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We can also use `np.mean` to calculate the percent of array elements that have a certain property.

As we know, a logical operator will evaluate each item in an array to see if it matches the specified condition. If the item matches the given condition, the item will evaluate as `True` and equal 1. If it does not match, it will be `False` and equal 0.

When `np.mean` calculates a logical statement, the resulting mean value will be equivalent to the total number of `True` items divided by the total array length.

In our produce survey example, we can use this calculation to find out the percentage of people who bought more than 8 pounds of produce each week:

``````>>> np.mean(survey_array > 8)
0.2``````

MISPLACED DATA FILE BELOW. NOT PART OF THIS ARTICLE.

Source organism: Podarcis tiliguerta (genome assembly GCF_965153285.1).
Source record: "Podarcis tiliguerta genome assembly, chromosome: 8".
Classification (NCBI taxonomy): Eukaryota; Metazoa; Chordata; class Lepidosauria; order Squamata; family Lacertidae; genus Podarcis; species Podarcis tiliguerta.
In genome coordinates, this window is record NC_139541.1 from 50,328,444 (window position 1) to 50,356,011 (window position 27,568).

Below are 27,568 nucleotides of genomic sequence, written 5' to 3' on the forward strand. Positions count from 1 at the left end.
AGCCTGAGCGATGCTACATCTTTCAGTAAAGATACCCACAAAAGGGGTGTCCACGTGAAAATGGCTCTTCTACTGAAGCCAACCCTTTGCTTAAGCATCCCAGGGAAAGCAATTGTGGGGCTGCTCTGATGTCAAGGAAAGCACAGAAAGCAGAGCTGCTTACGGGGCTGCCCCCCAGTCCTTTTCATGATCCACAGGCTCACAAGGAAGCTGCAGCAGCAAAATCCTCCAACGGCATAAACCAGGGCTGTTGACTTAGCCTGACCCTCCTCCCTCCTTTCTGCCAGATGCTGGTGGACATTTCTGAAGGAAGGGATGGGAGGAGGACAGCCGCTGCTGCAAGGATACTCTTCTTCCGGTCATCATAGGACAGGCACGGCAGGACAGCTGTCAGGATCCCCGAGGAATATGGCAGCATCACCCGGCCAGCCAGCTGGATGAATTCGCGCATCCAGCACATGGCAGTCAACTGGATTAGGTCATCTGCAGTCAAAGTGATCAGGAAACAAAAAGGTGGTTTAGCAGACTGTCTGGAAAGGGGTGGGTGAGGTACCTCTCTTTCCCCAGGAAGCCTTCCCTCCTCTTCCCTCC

The logical statement `survey_array > 8` evaluates which survey answers were greater than 8, and assigns them a value of 1. `np.mean` adds all of the 1s up and divides them by the length of `survey_array`. The resulting output tells us that 20% of responders purchased more than 8 pounds of produce.

### Instructions

1.

You’re running an alumni reunion at your local college. You have a list of the names of each person in attendance and the year that they graduated.

We’ve saved this list as a NumPy array to the variable `class_year`. Calculate the percent of attending alumni who graduated on and after 2005 and save your result to the variable `millennials`.

2.

Print the value of `millennials` to the terminal.